A few years ago, I noticed a fraudulent charge on my credit card. I notified my credit card company, and they took care of it. I thought I was simply a victim of credit card fraud.

A few days later, I logged in to that same credit card account and saw a pending balance transfer for more than $3,000.

To say I was a bit freaked out would be an understatement. How could this happen? My credit card company should have been on high alert after the last fraudulent transaction. I’d even had a new card issued to make this type of thing even more difficult to happen again.

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After calling my credit card company a second time, I managed to get the fraudulent balance transfer stopped. Unfortunately, what I learned from my company was even scarier.

I asked how on Earth someone could initiate a balance transfer without my permission. The representative explained that the company thought it was me who had called. The caller had given my Social Security number (SSN) to my credit card company to verify my identity. Scary.

What Is Identity Theft, Exactly?

Identity theft is when a fraudster acquires your personal identifying information and uses it for their financial gain. I now considered the balance transfer was now identity theft.

Sadly, I’m not alone. According to a Bankrate survey, 41 million adults in the United States have had their identity stolen. I now take extra steps to protect my identifying information whenever possible.

How to Prevent Identity Theft

1. Guard Your Identifying Information

When I visited doctor’s offices and other similar establishments in the past, I completed every form they asked me to fill out. These forms often ask for your SSN. After my experience with identity theft, I paused and wondered why doctor’s offices ask for that information.

Insurers shouldn’t use your SSN to identify you, so why do doctors need it?

I learned that they use your SSN to report your delinquent bills on your credit reports. Now I no longer give out my SSN to anyone who doesn’t actually need it. Instead, I just leave the line blank. If somebody requests that I fill it out, I ask why they need it. Most of the time, the party asking for my SSN will let the issue go.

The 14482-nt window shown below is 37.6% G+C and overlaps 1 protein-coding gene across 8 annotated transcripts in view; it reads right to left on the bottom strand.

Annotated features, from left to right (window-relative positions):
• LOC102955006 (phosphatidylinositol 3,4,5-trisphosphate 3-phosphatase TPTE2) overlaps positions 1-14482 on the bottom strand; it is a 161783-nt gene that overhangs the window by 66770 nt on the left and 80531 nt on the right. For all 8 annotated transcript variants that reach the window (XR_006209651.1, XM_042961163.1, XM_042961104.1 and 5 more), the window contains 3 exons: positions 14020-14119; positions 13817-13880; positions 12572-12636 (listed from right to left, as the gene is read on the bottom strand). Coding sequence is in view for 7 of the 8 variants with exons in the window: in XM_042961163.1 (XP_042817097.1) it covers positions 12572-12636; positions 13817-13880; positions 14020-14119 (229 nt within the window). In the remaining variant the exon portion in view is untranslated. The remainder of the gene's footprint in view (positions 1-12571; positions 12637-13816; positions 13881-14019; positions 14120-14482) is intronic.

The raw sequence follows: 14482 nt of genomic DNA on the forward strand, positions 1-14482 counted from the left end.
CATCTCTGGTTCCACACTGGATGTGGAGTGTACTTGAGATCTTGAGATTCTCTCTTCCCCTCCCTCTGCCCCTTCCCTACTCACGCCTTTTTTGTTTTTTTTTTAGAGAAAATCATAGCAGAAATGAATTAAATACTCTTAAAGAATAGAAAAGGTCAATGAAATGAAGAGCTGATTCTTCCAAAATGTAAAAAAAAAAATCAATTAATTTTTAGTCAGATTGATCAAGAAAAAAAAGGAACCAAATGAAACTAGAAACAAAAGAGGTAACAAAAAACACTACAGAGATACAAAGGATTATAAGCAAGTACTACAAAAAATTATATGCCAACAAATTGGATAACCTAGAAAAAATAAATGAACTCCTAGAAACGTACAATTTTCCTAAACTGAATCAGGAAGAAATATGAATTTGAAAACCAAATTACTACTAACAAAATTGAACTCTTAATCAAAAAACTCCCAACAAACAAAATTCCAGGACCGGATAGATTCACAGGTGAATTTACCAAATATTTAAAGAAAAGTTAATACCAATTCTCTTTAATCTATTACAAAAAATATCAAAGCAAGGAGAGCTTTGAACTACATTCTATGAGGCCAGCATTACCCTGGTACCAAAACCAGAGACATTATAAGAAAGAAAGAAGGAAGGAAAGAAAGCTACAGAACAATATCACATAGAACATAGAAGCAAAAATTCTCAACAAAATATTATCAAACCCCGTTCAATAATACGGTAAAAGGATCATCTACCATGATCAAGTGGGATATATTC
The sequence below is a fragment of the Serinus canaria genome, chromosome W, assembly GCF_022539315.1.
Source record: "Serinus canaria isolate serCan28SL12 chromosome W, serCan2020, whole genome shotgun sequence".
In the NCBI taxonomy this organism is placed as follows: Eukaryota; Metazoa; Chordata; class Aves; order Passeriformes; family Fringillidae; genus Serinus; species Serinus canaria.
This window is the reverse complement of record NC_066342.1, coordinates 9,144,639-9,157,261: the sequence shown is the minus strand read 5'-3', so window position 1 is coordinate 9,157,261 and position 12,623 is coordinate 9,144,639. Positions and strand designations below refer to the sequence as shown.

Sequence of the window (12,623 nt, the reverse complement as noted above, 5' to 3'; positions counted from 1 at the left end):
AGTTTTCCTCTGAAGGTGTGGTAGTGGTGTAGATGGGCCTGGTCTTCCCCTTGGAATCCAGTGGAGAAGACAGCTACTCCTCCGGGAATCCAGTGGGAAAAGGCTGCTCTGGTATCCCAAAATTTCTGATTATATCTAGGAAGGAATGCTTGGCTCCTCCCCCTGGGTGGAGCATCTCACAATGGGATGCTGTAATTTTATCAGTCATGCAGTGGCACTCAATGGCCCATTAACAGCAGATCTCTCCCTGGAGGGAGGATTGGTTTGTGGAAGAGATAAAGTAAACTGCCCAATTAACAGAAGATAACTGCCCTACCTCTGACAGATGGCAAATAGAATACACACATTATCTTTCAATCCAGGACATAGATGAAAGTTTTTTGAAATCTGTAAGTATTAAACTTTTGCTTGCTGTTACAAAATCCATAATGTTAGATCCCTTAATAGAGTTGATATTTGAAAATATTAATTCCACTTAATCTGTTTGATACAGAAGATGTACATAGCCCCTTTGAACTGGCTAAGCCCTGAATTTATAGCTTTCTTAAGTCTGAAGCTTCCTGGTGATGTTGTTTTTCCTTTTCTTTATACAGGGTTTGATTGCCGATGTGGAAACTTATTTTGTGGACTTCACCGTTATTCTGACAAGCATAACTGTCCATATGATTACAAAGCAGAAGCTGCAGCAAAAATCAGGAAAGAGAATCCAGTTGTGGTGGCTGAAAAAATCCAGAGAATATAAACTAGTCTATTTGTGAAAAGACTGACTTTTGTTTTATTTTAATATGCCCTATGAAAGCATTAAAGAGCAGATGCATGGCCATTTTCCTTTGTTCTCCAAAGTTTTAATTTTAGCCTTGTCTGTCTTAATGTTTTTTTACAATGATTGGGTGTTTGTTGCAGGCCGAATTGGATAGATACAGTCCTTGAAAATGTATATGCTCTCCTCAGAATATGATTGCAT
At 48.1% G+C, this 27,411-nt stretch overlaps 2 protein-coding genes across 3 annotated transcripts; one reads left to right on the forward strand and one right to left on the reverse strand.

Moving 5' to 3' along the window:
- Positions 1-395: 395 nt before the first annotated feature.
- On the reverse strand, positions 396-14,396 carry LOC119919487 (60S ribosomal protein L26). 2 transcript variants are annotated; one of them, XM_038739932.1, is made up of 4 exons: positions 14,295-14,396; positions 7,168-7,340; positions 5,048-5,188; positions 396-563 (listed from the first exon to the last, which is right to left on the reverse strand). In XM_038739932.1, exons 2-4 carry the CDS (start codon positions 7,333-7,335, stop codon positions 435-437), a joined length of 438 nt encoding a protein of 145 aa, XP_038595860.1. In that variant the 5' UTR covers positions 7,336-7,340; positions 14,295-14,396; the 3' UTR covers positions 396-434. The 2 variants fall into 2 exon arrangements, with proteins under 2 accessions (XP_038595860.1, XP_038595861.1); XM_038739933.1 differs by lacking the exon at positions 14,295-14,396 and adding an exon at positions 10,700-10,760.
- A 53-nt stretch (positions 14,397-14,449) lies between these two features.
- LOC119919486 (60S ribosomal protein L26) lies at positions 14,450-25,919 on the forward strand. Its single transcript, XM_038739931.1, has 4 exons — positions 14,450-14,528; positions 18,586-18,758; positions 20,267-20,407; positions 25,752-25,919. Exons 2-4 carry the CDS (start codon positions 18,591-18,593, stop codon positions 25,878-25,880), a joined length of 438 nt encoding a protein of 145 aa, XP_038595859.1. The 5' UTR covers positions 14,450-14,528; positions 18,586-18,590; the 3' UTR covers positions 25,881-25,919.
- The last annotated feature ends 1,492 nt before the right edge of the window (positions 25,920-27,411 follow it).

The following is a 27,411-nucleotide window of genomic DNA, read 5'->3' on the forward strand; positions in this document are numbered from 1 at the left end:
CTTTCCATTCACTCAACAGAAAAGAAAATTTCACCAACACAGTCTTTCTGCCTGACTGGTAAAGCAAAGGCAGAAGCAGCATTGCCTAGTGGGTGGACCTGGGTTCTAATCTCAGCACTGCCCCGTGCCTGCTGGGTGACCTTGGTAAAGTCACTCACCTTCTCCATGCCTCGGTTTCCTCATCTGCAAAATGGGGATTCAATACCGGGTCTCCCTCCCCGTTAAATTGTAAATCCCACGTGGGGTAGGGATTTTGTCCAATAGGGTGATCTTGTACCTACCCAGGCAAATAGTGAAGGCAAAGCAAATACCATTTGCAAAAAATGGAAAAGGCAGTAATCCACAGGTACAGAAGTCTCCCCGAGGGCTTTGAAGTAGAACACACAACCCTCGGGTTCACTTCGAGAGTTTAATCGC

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2. Check Your Statements

Another way to prevent identity theft is to regularly check your financial statements. Make sure you recognize every transaction on your statements. If you don’t, contact your financial institution immediately. This is how I caught my credit card fraud and identity theft.

If you get your statements mailed to you, make sure that you actually receive them. Some thieves will steal these from your mailbox to help them commit fraud.

3. Check Your Credit Report

Simply checking your statements won’t prevent all identity theft. Criminals often open accounts in your name. If they don’t have statements mailed to you — which smart criminals won’t — you may never know about that account. It’s absolutely imperative that you check your credit report regularly.

You might also want to consider services to enroll in a plan that monitors your digital and financial identity. They offer a free 30-day trial, so it might be worth trying out.

Plus, you’re entitled to a free copy of your credit report once a year from each of the three major bureaus. You can get your report at AnnualCreditReport.com. You can also receive free credit reports in full from sites like Credit Karma and Credit Sesame (which also offers an identity theft protector).

Once you receive your credit report, look for new accounts that you don’t recognize. If you find any, contact the listed phone number and investigate.

4. Initiate a Credit Freeze

Thankfully, I’ve never had any unauthorized accounts opened. But if that does happen, it can be a real headache. If fraudsters can open one account, chances are they can open more.

The last and most effective of the ways to prevent identity theft is to put a freeze on your credit report. When you freeze your credit report, no new credit can be issued to you. You have to unfreeze your credit prior to applying for any new accounts, though, or you will be denied.

You’ll have to freeze your credit report separately at each of the three major credit bureaus — Equifax, Experian, and TransUnion. The price varies by state, but it usually ranges from costing just a few dollars to being free. You may also have to pay a fee to lift your credit freeze before applying for new credit, as well.

Avoid Having Your Data Breached — Price Your Protection >>

Identity Theft Is No Joke

I was lucky that my case of identity theft was very minor. Others aren’t so lucky. Cleaning up the results of a stolen identity takes a long time and can be a major headache. You should always regularly monitor your accounts and credit reports regardless of whether you think you’re at risk for identity theft.